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Varsities groan under heavy electricity bill

Findings by our reporters have revealed that federal universities located in areas designated  ‘Band A’ by Electricity Distribution Companies have been groaning under heavy burden…

Findings by our reporters have revealed that federal universities located in areas designated  ‘Band A’ by Electricity Distribution Companies have been groaning under heavy burden of electricity bills.

It would be recalled that the Nigerian Electricity Regulatory Commission (NERC) approved a 300 per cent increase in the tariff paid by Band A customers from N68/KWh to N225/kWh.

The Vice Chairman of NERC, Mr Musiliu Oseni, who announced this in Abuja, clarified that the rate increase will only affect 15% of the country’s electricity customers.

Oseni also noted that these customers, who represent 15% of the population, consume 40% of the nation’s electricity. These customers are classified under the Band A service category, and the Distribution Companies must provide a minimum of 20 hours/day measured over one week.

By the virtue of that announcement, federal universities whose locations fall within ‘Band A’ have seen their monthly electricity bill quadruple.

A recent energy audit in Ahmadu Bello University (ABU), Zaria, sighted by our reporter, estimated the electricity consumption of the university to be about 1,629,936 kW in a month.

When multiplied by N225, it amounted to N366/7 million electricity bill per month. In one year, the electricity bill will be N4.4 billion per annum.

When our reporter reached out to the Director, Directorate of Public Affairs of the ABU, Auwal Umar, he said: “The write-up did not emanate from the institutions; however, what is contained in the write-up is not far from the truth.”

Confirming the development, a reliable source said: “The annual electricity bill of ABU will jump from about N1.2 billion to 4.4 billion naira and the bill must be paid.

“With the new tariff, the electricity bill from April to December 2024 has tripled. It will be about N3.3 billion as against N997 million that the university envisaged for the nine months.

“The municipal charge paid for this academic session by the students to take care of electricity bills, water supply and sanitation was N15,000 per student. That amounts to about N750 million for a year for about 50 thousand students.

“If you share the bills per student, that will be N88,000 per undergraduate/postgraduate student.”

The source argued that the non-constituted university councils or the acting council (the education minister) will figure out the over-tripled electricity bill from April to December 2024 since you can’t bill the students in the middle of the session.

He said: “The message is that the new tariff will most likely affect the students’ registration fees for the next academic session. The charges from municipal services may increase by N70,000. The staff living in the quarters should also get ready for N225 per kWh bill.”

Situation is unsustainable – Unilorin VC

Also reacting to the development, the Vice Chancellor of the University of Ilorin, Professor Wahab Olasupo Egbewole (SAN), has expressed concern over the recent hike in electricity tariffs imposed by the Ibadan Electricity Distribution Company (IBEDC).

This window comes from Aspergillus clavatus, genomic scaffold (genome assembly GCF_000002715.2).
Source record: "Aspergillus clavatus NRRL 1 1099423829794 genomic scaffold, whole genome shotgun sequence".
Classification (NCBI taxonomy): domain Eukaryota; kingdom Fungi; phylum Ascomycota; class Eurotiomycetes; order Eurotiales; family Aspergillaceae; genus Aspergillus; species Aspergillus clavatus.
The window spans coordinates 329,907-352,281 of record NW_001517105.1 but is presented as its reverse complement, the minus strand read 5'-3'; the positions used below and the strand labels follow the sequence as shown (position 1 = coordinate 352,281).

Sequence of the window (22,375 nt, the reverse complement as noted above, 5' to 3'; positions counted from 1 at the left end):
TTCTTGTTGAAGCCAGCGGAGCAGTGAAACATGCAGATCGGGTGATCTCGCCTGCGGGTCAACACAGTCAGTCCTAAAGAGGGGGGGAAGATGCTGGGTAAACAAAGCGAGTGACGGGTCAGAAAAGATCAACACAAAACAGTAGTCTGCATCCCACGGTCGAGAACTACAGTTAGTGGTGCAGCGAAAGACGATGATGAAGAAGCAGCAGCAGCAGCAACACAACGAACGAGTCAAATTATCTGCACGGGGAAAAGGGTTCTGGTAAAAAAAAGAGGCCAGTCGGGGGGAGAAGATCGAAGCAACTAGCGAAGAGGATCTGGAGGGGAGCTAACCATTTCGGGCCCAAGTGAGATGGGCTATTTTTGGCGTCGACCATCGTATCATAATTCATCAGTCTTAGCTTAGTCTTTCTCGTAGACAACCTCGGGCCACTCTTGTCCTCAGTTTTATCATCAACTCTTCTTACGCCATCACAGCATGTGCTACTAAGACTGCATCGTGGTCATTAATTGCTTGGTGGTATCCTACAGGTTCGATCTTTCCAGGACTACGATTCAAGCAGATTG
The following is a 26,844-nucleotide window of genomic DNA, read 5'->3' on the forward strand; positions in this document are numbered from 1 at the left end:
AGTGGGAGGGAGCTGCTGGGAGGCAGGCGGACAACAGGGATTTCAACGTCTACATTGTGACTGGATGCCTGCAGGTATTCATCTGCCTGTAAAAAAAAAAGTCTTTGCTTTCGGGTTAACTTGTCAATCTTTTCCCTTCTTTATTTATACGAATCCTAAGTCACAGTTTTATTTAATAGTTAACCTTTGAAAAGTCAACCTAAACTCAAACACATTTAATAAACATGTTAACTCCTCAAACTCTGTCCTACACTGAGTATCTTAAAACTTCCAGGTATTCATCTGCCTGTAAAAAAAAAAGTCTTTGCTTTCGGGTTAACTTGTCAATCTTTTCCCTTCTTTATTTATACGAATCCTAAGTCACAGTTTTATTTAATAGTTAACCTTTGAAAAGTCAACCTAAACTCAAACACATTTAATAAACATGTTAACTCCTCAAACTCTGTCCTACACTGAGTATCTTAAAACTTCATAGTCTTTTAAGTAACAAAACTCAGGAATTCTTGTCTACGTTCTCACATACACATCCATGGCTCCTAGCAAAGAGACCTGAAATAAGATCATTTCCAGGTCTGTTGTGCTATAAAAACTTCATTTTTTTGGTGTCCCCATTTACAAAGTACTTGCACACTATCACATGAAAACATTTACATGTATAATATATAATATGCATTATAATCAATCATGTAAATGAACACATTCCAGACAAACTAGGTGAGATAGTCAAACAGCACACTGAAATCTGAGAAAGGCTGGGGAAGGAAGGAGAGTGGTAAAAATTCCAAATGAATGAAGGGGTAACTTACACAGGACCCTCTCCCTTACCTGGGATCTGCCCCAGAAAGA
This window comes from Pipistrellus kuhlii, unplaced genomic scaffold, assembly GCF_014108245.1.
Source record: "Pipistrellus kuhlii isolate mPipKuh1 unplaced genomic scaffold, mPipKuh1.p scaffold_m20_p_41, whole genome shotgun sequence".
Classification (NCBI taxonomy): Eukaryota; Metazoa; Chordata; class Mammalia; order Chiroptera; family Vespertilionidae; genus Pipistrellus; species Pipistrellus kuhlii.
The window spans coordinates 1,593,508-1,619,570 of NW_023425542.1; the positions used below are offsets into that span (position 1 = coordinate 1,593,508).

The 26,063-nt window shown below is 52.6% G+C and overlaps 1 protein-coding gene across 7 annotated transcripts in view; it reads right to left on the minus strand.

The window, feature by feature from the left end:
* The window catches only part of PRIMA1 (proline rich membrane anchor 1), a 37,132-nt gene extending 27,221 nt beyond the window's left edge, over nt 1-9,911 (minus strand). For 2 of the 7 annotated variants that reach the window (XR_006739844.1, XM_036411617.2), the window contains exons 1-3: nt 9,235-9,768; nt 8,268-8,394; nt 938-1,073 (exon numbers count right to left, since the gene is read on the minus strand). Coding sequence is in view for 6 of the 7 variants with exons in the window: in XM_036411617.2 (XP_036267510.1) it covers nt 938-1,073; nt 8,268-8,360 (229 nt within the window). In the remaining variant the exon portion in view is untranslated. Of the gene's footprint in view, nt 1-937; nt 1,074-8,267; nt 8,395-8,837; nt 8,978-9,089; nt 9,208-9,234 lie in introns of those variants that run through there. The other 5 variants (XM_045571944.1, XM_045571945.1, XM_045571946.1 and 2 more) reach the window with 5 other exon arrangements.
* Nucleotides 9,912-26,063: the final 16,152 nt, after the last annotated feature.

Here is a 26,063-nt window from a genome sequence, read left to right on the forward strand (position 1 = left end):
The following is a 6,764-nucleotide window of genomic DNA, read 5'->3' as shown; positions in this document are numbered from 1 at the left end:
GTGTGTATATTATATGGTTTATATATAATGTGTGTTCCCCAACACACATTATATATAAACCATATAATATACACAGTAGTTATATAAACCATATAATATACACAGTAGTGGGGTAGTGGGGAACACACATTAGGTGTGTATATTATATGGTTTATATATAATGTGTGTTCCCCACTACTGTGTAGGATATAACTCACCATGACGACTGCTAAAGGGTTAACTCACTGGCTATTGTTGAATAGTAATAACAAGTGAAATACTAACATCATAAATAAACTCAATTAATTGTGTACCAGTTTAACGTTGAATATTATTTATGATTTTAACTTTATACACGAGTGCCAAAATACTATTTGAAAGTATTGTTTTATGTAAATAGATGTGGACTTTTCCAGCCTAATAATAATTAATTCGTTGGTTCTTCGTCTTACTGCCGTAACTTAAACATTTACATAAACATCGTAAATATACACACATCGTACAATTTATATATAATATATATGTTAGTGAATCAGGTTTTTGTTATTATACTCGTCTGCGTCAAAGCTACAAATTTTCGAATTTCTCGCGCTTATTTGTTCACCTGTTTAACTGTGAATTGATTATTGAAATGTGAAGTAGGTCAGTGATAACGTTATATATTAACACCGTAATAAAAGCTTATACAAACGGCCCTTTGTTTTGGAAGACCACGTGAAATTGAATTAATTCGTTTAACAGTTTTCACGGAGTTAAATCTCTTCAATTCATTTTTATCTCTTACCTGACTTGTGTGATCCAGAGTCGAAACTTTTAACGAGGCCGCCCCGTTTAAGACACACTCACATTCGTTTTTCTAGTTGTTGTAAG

The VC said the development has seriously affected the university’s budget.

In an email message sent to staff and students of the university, Egbewole said the institution’s monthly electricity bill has jumped from N70 million to N230 million monthly, a situation he described as ‘‘unsustainable’’.

The monthly value comes to an annual value of N2.7 billion for the university.

Also speaking on the development, the Senior Deputy Registrar of the University of Jos (Information and Publications), Abdullahi Abdullahi, said the increase in the tariff is seriously affecting the university in all ramifications.

He said, “The bill from the DisCO is too much for the university. Before the increase, we used to pay between N25 to 30 million every month. But today, they are asking us to pay N80 million every month.

“They claimed they have moved us to Band A. We don’t Know how they decided to put us on Band A, because to us we are not consuming what they are thinking. When have we seen 20hrs of power?”

The situation at the University of Abuja is different. Dr Habib Yakoob, spokesperson of the university, said: “We are affected by the dedicated power, which was vandalised before the review. Presently, we are still on Band B.”

Universities rethinking alternative power sources

Professor Egbewole said the university is intensifying negotiations for alternative power supply solutions, announcing that all new buildings under construction will include provisions for alternative power sources as part of their design.

The university management said it has taken energy-saving measures to reduce energy consumption on campus and mitigate the financial impact of rising tariffs on its budget.

Quoting an internal memorandum signed by the registrar, Mr Mansur Alfanla, the university said it has established a new electricity schedule. The schedule outlines specific on-and-off-peak hours for electricity supply to the Main Campus Staff Quarters, the GRA Staff Quarters, and the hostels.

Abdullahi also said: “We are not a business outfit; we are only providing educational services. So, we are in the process of utilising an alternative means.

NERC mum of situation

When contacted, the General Manager, Public Affairs, for the Nigerian Electricity Regulatory Commission (NERC), Dr Usman Arabi, did not respond to phone calls or a text message sent to him.

By Sunday Michael Ogwu, Muideen Olaniyi (Abuja), Mumini Abdulkareem (Ilorin), Ado Abubakar Musa (Jos) & Maryam Ahmadu-Suka (Kaduna)

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